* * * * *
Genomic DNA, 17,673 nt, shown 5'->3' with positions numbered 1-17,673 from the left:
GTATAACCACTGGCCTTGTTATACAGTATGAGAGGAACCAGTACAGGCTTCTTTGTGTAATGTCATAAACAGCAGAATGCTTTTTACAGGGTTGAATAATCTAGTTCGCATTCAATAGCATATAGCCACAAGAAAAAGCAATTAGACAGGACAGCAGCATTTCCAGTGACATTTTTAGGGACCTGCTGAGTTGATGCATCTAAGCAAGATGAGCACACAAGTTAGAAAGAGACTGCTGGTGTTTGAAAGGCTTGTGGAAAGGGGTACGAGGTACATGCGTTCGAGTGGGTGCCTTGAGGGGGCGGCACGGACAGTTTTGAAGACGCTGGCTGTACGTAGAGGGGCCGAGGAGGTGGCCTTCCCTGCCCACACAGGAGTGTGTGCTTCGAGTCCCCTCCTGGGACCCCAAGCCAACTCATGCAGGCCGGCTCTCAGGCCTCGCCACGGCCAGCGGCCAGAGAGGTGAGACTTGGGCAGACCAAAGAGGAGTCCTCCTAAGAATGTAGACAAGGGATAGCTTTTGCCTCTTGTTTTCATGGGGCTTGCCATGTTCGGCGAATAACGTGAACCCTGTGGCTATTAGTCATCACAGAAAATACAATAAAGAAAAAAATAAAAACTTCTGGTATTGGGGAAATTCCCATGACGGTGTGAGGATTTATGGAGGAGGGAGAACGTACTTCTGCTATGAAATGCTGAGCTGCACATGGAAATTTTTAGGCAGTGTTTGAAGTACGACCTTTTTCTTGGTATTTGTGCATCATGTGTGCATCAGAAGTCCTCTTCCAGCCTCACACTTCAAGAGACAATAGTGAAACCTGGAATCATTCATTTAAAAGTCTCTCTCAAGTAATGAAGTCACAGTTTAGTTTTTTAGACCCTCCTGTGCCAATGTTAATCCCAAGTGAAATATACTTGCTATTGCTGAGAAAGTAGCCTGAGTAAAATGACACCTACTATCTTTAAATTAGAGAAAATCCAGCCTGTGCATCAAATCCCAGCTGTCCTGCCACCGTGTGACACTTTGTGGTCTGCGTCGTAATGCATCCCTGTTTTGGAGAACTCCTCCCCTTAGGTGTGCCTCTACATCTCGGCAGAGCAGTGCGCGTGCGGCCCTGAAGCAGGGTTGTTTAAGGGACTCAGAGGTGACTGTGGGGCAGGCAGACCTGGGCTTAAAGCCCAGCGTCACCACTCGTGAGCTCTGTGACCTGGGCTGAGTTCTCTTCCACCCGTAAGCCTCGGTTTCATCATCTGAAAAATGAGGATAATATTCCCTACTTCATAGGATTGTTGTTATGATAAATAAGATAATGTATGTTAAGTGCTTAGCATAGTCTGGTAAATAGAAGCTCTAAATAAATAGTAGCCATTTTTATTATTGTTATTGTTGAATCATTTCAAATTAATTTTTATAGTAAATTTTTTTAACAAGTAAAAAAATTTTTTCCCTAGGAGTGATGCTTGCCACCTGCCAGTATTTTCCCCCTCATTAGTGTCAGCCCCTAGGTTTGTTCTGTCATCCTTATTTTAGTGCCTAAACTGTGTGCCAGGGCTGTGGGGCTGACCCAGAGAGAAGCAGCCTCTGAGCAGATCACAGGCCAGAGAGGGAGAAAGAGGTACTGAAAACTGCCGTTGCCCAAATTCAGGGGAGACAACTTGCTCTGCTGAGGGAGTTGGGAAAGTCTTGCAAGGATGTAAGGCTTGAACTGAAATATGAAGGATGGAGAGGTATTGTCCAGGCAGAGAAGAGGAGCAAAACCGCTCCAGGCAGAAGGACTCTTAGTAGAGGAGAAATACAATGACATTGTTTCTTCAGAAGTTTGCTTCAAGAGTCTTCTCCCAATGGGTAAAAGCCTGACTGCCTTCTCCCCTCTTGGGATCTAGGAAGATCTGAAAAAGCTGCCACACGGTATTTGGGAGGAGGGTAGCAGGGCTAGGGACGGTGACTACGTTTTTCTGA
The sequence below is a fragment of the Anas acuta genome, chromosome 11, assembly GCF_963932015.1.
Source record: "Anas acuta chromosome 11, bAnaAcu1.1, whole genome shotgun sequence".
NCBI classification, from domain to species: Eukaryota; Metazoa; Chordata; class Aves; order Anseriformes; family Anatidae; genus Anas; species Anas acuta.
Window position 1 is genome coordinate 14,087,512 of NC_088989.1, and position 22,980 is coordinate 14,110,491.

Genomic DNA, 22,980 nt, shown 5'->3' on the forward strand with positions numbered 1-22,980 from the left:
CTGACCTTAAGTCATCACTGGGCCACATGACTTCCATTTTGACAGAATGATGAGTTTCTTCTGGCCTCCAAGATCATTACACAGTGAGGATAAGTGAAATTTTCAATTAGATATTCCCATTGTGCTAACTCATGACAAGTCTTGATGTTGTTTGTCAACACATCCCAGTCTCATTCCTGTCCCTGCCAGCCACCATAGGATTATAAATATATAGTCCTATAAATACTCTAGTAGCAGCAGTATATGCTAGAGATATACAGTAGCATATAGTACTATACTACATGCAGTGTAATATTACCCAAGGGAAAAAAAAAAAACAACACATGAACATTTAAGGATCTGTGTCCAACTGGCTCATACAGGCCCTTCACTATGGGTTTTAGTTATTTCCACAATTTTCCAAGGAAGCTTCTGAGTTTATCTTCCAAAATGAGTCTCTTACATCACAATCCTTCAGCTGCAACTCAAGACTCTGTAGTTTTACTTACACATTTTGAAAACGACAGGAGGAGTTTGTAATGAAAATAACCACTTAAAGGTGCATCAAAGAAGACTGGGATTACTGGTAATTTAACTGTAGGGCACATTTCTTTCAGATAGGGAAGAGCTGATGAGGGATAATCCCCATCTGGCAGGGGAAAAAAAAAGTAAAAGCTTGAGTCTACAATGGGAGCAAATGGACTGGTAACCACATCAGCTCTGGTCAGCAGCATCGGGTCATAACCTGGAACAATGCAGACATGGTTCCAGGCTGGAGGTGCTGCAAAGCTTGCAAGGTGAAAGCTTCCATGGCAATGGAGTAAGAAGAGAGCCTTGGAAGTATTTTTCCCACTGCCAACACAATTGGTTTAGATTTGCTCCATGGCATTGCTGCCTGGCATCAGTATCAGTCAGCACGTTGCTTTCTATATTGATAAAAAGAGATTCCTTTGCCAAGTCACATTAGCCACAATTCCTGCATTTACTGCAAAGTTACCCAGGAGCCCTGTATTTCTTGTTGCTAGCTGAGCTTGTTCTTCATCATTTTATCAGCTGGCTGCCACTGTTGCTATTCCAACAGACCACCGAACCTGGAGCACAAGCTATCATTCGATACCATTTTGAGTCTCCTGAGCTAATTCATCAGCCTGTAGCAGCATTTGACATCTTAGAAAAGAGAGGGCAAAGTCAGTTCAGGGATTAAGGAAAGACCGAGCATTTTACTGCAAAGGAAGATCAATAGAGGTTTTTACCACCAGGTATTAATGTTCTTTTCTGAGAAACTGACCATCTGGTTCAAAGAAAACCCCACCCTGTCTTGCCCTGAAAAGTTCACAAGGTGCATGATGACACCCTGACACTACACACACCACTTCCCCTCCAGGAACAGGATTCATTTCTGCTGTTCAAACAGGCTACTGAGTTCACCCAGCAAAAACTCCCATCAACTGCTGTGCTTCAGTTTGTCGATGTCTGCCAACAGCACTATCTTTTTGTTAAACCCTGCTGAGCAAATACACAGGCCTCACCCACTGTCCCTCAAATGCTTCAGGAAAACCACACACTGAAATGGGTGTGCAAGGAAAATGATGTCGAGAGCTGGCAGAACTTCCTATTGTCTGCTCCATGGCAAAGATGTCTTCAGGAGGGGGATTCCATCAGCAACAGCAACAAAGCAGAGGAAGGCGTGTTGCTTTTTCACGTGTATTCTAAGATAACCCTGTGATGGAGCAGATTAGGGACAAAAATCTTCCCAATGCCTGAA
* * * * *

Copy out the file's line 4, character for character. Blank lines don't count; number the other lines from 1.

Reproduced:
Source record: "Anas acuta chromosome 11, bAnaAcu1.1, whole genome shotgun sequence".